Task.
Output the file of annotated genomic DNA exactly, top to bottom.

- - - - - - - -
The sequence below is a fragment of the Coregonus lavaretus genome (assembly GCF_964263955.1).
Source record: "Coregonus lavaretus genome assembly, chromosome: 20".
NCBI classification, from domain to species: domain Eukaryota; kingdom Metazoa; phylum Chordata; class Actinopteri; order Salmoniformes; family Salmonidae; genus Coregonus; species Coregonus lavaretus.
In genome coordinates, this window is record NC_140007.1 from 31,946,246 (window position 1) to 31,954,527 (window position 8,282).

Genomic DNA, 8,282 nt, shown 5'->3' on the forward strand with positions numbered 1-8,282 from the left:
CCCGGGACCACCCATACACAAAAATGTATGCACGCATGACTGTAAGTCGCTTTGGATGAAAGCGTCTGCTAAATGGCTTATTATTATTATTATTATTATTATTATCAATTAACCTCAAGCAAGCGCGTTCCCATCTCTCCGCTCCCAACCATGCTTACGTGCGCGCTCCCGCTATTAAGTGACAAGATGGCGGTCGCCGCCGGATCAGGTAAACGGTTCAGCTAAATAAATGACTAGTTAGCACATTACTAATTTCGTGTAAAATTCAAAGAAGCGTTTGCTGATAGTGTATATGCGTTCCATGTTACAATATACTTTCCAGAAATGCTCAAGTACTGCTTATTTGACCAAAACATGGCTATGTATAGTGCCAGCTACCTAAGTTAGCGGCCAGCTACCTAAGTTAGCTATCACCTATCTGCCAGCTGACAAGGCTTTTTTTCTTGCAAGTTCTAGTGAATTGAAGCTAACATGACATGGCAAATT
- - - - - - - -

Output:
The sequence below is a fragment of the Coregonus lavaretus genome (assembly GCF_964263955.1).
Source record: "Coregonus lavaretus genome assembly, chromosome: 20".
NCBI classification, from domain to species: domain Eukaryota; kingdom Metazoa; phylum Chordata; class Actinopteri; order Salmoniformes; family Salmonidae; genus Coregonus; species Coregonus lavaretus.
In genome coordinates, this window is record NC_140007.1 from 31,946,246 (window position 1) to 31,954,527 (window position 8,282).

Genomic DNA, 8,282 nt, shown 5'->3' on the forward strand with positions numbered 1-8,282 from the left:
CCCGGGACCACCCATACACAAAAATGTATGCACGCATGACTGTAAGTCGCTTTGGATGAAAGCGTCTGCTAAATGGCTTATTATTATTATTATTATTATTATTATCAATTAACCTCAAGCAAGCGCGTTCCCATCTCTCCGCTCCCAACCATGCTTACGTGCGCGCTCCCGCTATTAAGTGACAAGATGGCGGTCGCCGCCGGATCAGGTAAACGGTTCAGCTAAATAAATGACTAGTTAGCACATTACTAATTTCGTGTAAAATTCAAAGAAGCGTTTGCTGATAGTGTATATGCGTTCCATGTTACAATATACTTTCCAGAAATGCTCAAGTACTGCTTATTTGACCAAAACATGGCTATGTATAGTGCCAGCTACCTAAGTTAGCGGCCAGCTACCTAAGTTAGCTATCACCTATCTGCCAGCTGACAAGGCTTTTTTTCTTGCAAGTTCTAGTGAATTGAAGCTAACATGACATGGCAAATT